Recipe courtesy of Michael Solomonov

Cinnamon Sugar Donuts

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  • Level: Advanced
  • Total: 1 hr 30 min
  • Active: 55 min
  • Yield: 12 servings
These donuts were inspired by the freshly fried donuts Chef Solomonov enjoys eating at the Jersey Shore boardwalk. Egg yolks, buttermilk, and melted butter make the cake rich and soft. Turning loose cake batter into donuts takes some skill (and lots of dusting flour!), but Solomonov is here to help you nail it.



Cinnamon Sugar


  1. Batter: In the bowl of a stand mixer fitted with a paddle attachment, add egg yolks and sugar. Mix on medium speed just to combine, then increase speed to medium-high and beat until mixture is pale and fluffy and ribbons start to form, about 3 minutes. Reduce to medium speed, then slowly stream in the melted butter, followed by the buttermilk; mix until combined, about 5 seconds.
  2. Turn the mixer off. Add the dry ingredients: flour, baking soda, baking powder, salt and baharat. Mix on low speed just to combine, about 30 seconds. Increase speed to medium and continue mixing until dough is smooth and starts to pull away from the sides of the bowl, 20 to 30 seconds.
  3. Tape a 12" x 16" sheet of parchment paper to your work surface to keep it from slipping. Generously dust the parchment with flour. (Keep extra flour nearby to use as needed.) Scrape down the paddle attachment, then turn all the batter out onto the floured surface. The batter will be very sticky and loose. Dust the top of the batter with more flour, all the way to the edges; flour your hands thoroughly. Place a second piece of parchment paper on top of the flour-dusted batter. Roll the batter between the parchment paper into a ½-inch thick rectangle, about 10" x 14". Using only the weight of the rolling pin itself, very gently ease it along the parchment paper—first from top to bottom, then from side to side—to evenly flatten the batter without rolling it too thin. Once you've achieved the right thickness, slide the dough (still sandwiched between parchment) onto an overturned baking sheet. Freeze for 30 minutes and up to overnight.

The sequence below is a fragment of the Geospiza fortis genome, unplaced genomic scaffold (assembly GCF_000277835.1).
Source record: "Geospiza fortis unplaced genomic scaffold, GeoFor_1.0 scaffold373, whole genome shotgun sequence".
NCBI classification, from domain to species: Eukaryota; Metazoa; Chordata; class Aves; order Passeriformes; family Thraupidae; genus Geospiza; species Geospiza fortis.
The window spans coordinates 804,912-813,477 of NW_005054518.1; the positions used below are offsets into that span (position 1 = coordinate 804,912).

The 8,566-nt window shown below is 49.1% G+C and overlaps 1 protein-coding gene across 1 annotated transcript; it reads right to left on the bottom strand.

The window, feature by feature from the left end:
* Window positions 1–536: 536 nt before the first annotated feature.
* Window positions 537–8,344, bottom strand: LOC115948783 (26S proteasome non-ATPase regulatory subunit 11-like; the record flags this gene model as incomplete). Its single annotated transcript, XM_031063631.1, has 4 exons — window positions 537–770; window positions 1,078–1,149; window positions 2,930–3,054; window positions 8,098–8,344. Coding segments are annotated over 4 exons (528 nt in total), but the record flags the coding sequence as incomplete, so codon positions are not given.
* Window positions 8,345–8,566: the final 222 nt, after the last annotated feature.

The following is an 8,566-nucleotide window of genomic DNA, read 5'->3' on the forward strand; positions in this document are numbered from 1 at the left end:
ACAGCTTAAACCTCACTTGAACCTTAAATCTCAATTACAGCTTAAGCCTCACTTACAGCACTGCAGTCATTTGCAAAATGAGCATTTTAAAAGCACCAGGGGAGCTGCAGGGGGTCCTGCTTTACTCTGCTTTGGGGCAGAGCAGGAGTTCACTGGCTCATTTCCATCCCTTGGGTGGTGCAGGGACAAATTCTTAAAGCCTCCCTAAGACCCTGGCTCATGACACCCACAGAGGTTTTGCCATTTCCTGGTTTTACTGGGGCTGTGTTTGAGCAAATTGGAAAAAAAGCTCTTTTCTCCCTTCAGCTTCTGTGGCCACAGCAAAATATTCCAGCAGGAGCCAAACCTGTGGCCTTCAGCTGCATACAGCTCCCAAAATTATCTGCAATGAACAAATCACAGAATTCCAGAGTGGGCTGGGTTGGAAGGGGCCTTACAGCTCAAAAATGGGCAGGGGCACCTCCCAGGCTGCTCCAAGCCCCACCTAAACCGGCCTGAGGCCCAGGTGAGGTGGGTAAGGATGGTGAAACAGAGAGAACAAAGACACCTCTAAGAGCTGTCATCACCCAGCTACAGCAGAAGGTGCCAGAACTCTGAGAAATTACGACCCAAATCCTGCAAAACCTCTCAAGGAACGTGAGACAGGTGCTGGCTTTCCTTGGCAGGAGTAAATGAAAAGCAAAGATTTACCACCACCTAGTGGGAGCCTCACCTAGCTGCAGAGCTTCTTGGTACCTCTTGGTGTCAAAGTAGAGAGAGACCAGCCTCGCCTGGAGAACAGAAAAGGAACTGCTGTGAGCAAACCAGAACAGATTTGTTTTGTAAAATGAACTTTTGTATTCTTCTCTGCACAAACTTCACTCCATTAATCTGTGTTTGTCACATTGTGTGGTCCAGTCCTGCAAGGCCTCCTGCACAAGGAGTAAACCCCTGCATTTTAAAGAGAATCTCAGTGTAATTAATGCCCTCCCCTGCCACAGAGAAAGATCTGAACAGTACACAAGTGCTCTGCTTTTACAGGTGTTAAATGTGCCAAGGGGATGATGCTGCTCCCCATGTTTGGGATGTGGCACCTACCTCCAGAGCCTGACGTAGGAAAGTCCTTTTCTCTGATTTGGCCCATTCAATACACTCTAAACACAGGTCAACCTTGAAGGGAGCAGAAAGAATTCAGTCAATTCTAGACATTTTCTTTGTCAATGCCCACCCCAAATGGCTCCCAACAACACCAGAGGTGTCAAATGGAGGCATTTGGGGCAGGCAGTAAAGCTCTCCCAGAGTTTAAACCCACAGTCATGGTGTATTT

4. Preheat the frying oil: In a large, heavy-bottomed pot or Dutch oven over medium-high heat, add 2–3 inches of oil. Clip a deep fry thermometer onto the side of the pot and heat oil to 350 F. After at least 30 minutes, remove dough from freezer. Generously dust your work surface with flour. Peel the top layer of parchment off the dough. (It’s ok if some of it sticks—just be gentle and persistent!) Flip the baking sheet with dough onto the floured surface, so the bottom piece of parchment is now on top. Remove this layer of parchment and use a pastry brush to brush excess flour off dough.
  5. Cut donuts: Use two sizes of ring cutters to quickly cut out the donuts. Flouring the cutters well and often to prevent sticking, stamp out as many 2.75-inch circles as possible; then use the 1-inch cutter for the holes. The dough scraps can be gathered together, re-rolled and cut for more donuts.
  6. Fry the donuts: Carefully lift the dough rings with a spatula and slide them into the oil, frying about 4 at a time, depending on the size of your pot. After about 1 minute, the edges will begin to brown; flip the donuts and fry for another minute, then flip again and fry until golden brown and delightfully puffy, another 30 seconds. (Total frying time for the donuts will be about 2½ minutes.)Transfer donuts to a rack set over a paper towel-lined baking sheet to drain. Repeat with remaining donuts and donut holes. (Donut holes take 60 to 90 seconds and tend to flip themselves.)
  7. In a large bowl, combine sugar, light brown sugar, cinnamon, nutmeg, and salt. One by one, toss the hot donuts in the sugar mixture until well coated. Serve immediately. After the donuts are cool, store in an airtight container for up to 24 hours.